Credit Lehel Kovacs
Credit Earl Wilson/The New York Times
Friday night in the emergency department is about what you’d think.
It starts off slow: a middle-aged man with a middling pneumonia; an older nursing home resident with a urinary tract infection that is making her delirious. Then come two heart attacks at the same time, followed by a drunken driver with a head bleed and half his rib cage fractured. At midnight, in roll the inebriated members of a bachelorette party that has not gone, one assumes, according to plan.
Amid the chaos, I break off to greet a thin, older man, quietly bundled up on a hallway stretcher. I look over his chart and prior scans. His prostate cancer has grown through several chemotherapy regimens. His spine is full of tumor and he’s been vomiting everything he eats or drinks for weeks. He can’t move the left side of his body after a recent stroke.
He smiles a charming, crooked smile. “It hasn’t been the best month of my life.”
“I’m sorry to hear that.”
I ask him about his symptoms, when they started, how bad they’ve gotten. He asks me where I went to medical school and if I have a girlfriend. I ask him if he’s dizzy and whether there’s blood in his stool. He tells me he emigrated from Greece 50 years ago, almost to the day. He won a scholarship to M.I.T. and studied electrical engineering. There he met his wife — “a fantastic cook” — and started his first company.
Now, decades later, he’s alone — in a crowded emergency room, on a Friday night, his wife dead, his two sons overseas, a nurse visiting him once a week at home to help him with some medicines and make sure the various tubes coming out of his body aren’t infected.
I ask him when he last moved his bowels.
“Son, I’m dying. I’m alone. One day you’ll learn there’s more to a good death than how often I move my bowels.”
I am better at many things than I was when I started my journey to become a physician more than a decade ago. But I am not sure that understanding patients as people — and placing them in the context of their long, messy, beautiful lives — is one of them.
Doctors are trained first to diagnose, treat and fix — and second, to comfort, palliate and soothe. The result is a slow loss of vision, an inability to see who and what people are outside the patient we see in the hospital.
As we acquire new and more technical skills, we begin to devalue what we had before we started: understanding, empathy, imagination. We see patients dressed in hospital gowns and non-skid socks — not jeans and baseball caps — and train our eyes to see asymmetries, rashes and blood vessels, while un-training them to see insecurities, joys and frustrations. As big data, consensus statements and treatment algorithms pervade medicine, small gestures of kindness and spontaneity — the caregiving equivalents of holding open doors and pulling out chairs — fall by the wayside.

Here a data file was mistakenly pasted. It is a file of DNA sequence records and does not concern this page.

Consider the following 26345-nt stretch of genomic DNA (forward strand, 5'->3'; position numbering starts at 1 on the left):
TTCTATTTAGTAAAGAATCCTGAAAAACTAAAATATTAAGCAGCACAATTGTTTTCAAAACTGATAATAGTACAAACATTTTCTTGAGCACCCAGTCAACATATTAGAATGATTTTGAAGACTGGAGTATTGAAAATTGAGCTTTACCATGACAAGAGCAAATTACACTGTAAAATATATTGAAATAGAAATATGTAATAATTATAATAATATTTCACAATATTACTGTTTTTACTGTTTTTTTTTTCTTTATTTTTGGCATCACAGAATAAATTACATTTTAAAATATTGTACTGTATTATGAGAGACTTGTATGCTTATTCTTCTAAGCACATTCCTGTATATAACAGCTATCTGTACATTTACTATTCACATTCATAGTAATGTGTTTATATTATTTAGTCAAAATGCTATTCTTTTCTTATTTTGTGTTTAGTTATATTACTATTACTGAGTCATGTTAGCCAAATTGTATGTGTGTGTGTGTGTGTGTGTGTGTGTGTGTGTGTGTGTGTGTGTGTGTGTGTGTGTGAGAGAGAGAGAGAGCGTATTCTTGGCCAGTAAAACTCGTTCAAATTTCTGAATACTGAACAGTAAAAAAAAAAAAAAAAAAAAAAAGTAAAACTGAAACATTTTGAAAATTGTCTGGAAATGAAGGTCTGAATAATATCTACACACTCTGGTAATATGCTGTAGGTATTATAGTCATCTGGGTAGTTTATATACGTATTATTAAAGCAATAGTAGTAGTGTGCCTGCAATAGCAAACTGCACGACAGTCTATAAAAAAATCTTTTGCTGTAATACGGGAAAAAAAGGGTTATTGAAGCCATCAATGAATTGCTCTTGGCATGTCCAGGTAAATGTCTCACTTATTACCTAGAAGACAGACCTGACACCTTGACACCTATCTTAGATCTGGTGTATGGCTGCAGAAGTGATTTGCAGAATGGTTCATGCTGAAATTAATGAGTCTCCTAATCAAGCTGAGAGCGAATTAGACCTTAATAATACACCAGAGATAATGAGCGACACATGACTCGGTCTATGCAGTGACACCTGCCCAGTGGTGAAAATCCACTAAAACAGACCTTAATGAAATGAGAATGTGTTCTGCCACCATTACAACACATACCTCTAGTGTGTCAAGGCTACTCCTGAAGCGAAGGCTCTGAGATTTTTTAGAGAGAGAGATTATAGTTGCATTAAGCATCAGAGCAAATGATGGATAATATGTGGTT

But all care is ultimately delivered at the level of an individual. And while we might learn more about a particular patient’s preferences or tolerance for risk while explaining the pros and cons of a specific procedure or test, a more robust, more holistic understanding requires a deeper appreciation of “Who is this person I’m speaking with?”
In Britain, a small but growing body of research has found that allowing patients to tell their life stories has benefits for both patients and caregivers. Research — focused mostly on older patients and other residents of long-term care facilities — suggests that providing a biographical account of one’s past can help patients gain insight into their current needs and priorities, and allow doctors to develop closer relationships with patients by more clearly seeing “the person behind the patient.”
In the United States, Medicare recently began paying doctors to talk with their patients about end-of-life planning. These conversations allow patients to discuss and explore their preferences about a slew of complex medical interventions, including clinical trials, transfers to the intensive care unit, use of mechanical ventilation or feeding tubes, and the desire to die at home or in the hospital. These discussions, too, may benefit from a biographical approach, in which patients are able to elaborate on what is and has been most important in their lives. To better serve patients, we need to see not only who they are, but also who they were, and ultimately, who they hope to become even at the end of life.
How much more effective would we be as diagnosticians, prognosticators and healers if we had a more longitudinal understanding of the patient in front of us? If we saw not just the shrunken, elderly Greek man on the emergency room stretcher in front of us, but also the proud teenager flying across the Atlantic to start a new life half a century ago?
The emergency room is, by its nature, an arena designed for quick thinking and swift action. There are certainly other places, times and circumstances more conducive to probing goals-of-care discussions and lengthy forays into the internal lives of patients.
Still, there is always some moment of grace and meaning we can help patients find in the time they have left, a moment that recalls a time when they felt most alive — even if it’s just a fleeting conversation about gyros and electrical circuits in a busy emergency room, late on a Friday night.